Our local country show, The Wallamba District Show was held on Saturday. It’s an event that’s branded onto my annual social calendar. I don’t miss if for anything. Neither does The Kid. He attended his first Show at 4 days old (next week he turns 9) and he’s been to every Show since, bar the 2 that were sadly and record-breakingly washed-out.
…. is your own home-baked, fresh out of the oven, served with melted butter, warm bread.
“If thou tastest a crust of bread, thou tastest all the stars and all the heavens”.
Well, the dust has well and truly settled on our local country show. Truth be told, there was more mud this year than dust. It rained. The whole day.
Despite the weather though, fun was had. Continue reading
Our local Show is only a couple of weeks away. Officially it’s known as the Wallamba District Agricultural and Horticultural Show, a bit of a mouthful, so let’s just stick with ‘The Show’.
There’s talk around town about who’s entering what. You can sense the competitiveness starting to simmer.
Amongst my friends, we’re agreed that it makes the day more enjoyable if you have items entered. We’re not necessarily in it to win it, but I have to say it’s quite a thrill seeing a blue show ribbon on one of your entries when you wander through the Produce Shed or through the exhibits in the main hall.
The weather has cooled here. It finally feels like winter. I’ve had the fire going for the past few days and it’s toasty warm inside.
Aside from the unseasonably warm weather prior to that, this time of year always delights me. Just when you think Mother Nature is shutting up shop for the cold season, she surprises.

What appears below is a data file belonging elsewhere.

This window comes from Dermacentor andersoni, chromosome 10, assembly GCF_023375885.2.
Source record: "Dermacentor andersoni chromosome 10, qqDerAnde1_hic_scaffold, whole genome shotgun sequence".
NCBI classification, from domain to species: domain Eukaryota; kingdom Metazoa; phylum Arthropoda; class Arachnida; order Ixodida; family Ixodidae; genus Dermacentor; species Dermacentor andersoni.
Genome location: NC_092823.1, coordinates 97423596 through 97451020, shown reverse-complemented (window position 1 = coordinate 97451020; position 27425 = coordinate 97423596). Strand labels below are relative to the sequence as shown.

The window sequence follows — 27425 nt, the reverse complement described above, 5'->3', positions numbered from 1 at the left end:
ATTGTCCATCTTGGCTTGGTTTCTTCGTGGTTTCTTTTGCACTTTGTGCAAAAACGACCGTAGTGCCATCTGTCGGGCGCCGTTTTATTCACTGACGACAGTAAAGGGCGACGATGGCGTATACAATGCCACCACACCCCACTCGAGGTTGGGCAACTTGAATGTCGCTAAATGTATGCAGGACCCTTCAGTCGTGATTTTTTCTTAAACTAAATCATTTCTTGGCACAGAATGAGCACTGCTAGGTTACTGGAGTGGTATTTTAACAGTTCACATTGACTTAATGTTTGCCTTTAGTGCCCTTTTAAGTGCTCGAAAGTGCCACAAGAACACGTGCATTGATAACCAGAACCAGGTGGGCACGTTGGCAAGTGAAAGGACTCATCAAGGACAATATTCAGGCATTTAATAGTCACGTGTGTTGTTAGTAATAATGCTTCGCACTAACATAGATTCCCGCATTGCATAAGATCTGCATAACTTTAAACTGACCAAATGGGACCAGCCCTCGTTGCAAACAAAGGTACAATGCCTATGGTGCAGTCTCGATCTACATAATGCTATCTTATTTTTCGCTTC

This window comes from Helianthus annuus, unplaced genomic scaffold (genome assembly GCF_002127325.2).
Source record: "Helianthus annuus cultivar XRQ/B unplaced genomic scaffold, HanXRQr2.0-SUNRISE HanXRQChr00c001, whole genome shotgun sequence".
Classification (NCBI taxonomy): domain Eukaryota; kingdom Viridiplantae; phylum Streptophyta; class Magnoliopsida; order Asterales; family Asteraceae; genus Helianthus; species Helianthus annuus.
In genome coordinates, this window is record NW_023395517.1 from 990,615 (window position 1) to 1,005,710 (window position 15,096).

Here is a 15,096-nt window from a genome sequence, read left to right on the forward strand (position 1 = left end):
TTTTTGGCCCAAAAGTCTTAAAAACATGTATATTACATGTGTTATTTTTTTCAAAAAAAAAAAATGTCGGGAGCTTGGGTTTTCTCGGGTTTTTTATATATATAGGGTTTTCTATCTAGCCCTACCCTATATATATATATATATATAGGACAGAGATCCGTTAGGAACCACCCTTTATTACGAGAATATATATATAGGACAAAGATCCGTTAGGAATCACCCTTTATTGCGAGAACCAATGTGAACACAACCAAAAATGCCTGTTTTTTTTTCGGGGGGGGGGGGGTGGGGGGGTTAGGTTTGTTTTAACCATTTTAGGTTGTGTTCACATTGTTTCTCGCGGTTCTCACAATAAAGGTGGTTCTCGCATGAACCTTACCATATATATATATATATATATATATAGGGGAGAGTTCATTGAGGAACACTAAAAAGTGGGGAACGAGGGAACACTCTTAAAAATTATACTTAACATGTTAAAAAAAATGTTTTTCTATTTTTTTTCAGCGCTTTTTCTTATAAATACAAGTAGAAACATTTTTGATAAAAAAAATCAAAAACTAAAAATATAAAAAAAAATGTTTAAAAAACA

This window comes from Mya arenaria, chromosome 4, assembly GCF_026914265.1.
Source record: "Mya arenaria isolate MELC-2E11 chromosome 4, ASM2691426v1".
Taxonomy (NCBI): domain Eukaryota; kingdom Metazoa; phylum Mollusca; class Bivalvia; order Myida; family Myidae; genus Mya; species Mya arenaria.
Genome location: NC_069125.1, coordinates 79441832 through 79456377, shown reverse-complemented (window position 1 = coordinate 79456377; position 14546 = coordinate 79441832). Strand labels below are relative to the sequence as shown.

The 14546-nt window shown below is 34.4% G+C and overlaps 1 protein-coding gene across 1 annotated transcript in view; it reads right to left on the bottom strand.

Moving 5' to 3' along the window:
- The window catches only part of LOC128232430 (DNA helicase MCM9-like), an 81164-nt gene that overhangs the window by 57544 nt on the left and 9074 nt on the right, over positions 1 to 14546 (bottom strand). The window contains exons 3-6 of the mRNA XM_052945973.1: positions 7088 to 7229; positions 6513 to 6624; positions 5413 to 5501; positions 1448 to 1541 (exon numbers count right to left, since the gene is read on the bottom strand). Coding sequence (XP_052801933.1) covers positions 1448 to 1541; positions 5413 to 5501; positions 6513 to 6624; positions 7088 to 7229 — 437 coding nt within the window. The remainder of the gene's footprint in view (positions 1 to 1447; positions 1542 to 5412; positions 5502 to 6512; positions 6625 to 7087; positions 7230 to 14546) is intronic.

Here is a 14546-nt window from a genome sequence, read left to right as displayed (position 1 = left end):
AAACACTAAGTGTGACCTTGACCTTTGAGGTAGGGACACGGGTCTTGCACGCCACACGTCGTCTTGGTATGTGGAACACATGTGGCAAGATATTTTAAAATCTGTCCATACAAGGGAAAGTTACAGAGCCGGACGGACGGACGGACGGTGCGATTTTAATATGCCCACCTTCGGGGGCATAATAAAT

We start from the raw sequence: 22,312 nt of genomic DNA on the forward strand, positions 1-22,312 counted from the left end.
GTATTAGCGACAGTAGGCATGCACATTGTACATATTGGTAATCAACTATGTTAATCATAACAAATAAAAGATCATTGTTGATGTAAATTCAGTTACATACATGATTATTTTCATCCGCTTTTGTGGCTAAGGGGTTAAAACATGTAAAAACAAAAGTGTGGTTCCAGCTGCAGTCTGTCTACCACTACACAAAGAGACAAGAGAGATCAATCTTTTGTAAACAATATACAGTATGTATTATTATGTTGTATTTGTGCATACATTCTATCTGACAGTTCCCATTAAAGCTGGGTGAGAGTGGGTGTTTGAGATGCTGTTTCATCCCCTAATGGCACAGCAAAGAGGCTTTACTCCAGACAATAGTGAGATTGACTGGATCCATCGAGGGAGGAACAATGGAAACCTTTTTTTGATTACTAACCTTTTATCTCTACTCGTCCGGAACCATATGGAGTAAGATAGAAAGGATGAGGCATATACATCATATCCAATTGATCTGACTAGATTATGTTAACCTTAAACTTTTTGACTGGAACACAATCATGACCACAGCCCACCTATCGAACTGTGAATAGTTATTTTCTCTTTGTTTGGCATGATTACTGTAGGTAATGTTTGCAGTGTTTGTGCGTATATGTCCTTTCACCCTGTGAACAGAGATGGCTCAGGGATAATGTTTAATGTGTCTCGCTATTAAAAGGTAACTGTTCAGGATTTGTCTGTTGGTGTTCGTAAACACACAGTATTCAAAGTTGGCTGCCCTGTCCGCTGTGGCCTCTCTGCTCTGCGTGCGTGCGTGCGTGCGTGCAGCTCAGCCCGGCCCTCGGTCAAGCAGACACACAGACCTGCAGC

Over the past 6 weeks I’ve been picking lemons, oranges and lemonades.
We have, ummm, been celebrating the Christmas season since Halloween. This is not because we have been consumed by religious fervour (not much of that here. In fact, errr, quite the opposite), but because the only thing that would appease young Thomas from the disappointment of not being allowed to ‘celebrate’ Halloween (“no darling, we don’t live in America, we are not Americans, it is not our holiday”), was me agreeing to let him put up some Christmas decorations instead. Why not? Continue reading
I’ve been disappointed by our ‘orchard’. I use the word loosely (hence the inverted commas), because when you talk of an orchard, one imagines rows of healthy, lush, shade-providing trees heavy with fruit. The reality of ours is a few rows of struggling, often sad-looking trees spending all their energy fighting off the wallabies, rabbits, bandicoots, and now chickens. ‘Give us a break’, they seem to be saying. We’ve tried. Plastic bottles, sliced up the side and wrapped around the trucks of some of the trees, wire guards surrounding others. The Orchard Rescue Plan is a frequent dinner-time conversation at the moment.
Even the mulberry tree was near destroyed by Dudley the goat. He ripped off and ate half of it before I could get to him. I ran, yelling, scolding, cursing, to no effect. I dragged him back to his paddock while he continued to happily munch on a branch. The mulberry tree has never been the same since. Continue reading